Powell: Key intelligence piece on Iraq flawed
U.S. Secretary of State Colin Powell acknowledged that the "most dramatic" part of his presentation to the United Nations making the case for war on Iraq was based on flawed intelligence.
Powell also said he hoped a commission investigating the U.S. intelligence on Iraq's alleged weapons of mass destruction would reveal how the CIA ended up depending on unreliable sources for key evidence he used to argue for war.
The United States justified its first preemptive war by accusing Iraq of amassing illegal arms and invaded last year without explicit U.N. approval and over the objections of many allies.
In February, 2003, Powell made a major presentation of the U.S. case against Iraq at a special session of the U.N. Security Council, where he said the United States had several sources showing mobile chemical weapons laboratories.
But on Friday, the top American diplomat said the evidence on the trailers has been shown to be shaky.
"Now it appears not to be the case that it was that solid. But at the time I was preparing that presentation it was presented to me as solid," Powell told reporters on a flight home from a trip to Europe.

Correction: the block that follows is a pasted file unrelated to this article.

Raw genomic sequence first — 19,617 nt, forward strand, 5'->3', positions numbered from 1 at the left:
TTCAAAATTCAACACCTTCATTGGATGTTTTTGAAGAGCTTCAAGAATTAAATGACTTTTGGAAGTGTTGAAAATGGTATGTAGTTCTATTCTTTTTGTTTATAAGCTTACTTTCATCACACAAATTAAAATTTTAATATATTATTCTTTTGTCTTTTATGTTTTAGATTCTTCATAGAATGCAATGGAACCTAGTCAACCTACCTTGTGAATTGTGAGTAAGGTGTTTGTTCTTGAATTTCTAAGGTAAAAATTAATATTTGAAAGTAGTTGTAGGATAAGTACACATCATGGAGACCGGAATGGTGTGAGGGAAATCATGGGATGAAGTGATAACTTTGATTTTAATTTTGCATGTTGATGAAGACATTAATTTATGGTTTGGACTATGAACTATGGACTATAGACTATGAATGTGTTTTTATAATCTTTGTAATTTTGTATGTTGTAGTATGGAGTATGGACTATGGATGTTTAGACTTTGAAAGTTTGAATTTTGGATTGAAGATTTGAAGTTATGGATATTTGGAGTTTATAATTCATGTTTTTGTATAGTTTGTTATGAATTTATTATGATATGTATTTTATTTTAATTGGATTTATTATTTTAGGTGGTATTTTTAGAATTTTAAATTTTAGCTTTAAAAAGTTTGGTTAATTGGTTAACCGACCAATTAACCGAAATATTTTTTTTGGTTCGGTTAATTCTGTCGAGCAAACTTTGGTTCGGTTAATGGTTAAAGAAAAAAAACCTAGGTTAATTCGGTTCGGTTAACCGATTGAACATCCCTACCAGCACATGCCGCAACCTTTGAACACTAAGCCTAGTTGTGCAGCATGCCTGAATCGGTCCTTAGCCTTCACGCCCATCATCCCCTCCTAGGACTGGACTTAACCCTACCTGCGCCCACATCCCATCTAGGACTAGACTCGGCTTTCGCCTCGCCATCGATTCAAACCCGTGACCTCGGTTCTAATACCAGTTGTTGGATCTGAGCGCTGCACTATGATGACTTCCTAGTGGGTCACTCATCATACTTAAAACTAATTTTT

While doubts about the U.S. sources of evidence for the laboratories have been raised for over a year, Powell's remarks were the most straightforward acknowledgment from the Bush administration that the information was probably wrong.
"That was the most dramatic of them (pieces of evidence) and I made sure it was multi-sourced," he said. "Now if the sources fell apart, then we need to find out how we've gotten ourselves in that position."
"I hope (the commission) will look into these matters to see whether or not the intelligence agency had a basis for the confidence that they placed in the intelligence at that time," he said.
The failure to unearth banned weapons a year after the invasion has fueled criticism of the Bush administration for misleading the country into a war that caused hundreds of U.S. deaths and sparked a deadly insurgency against the American occupation.
Despite being one of the administration's most respected officials, Powell's credibility has suffered because many critics saw him as the mouthpiece for the intelligence community over Iraq.
Powell sought on Friday to distance himself from the evidence he used in his U.N. presentation.
"I'm not the intelligence community," he said.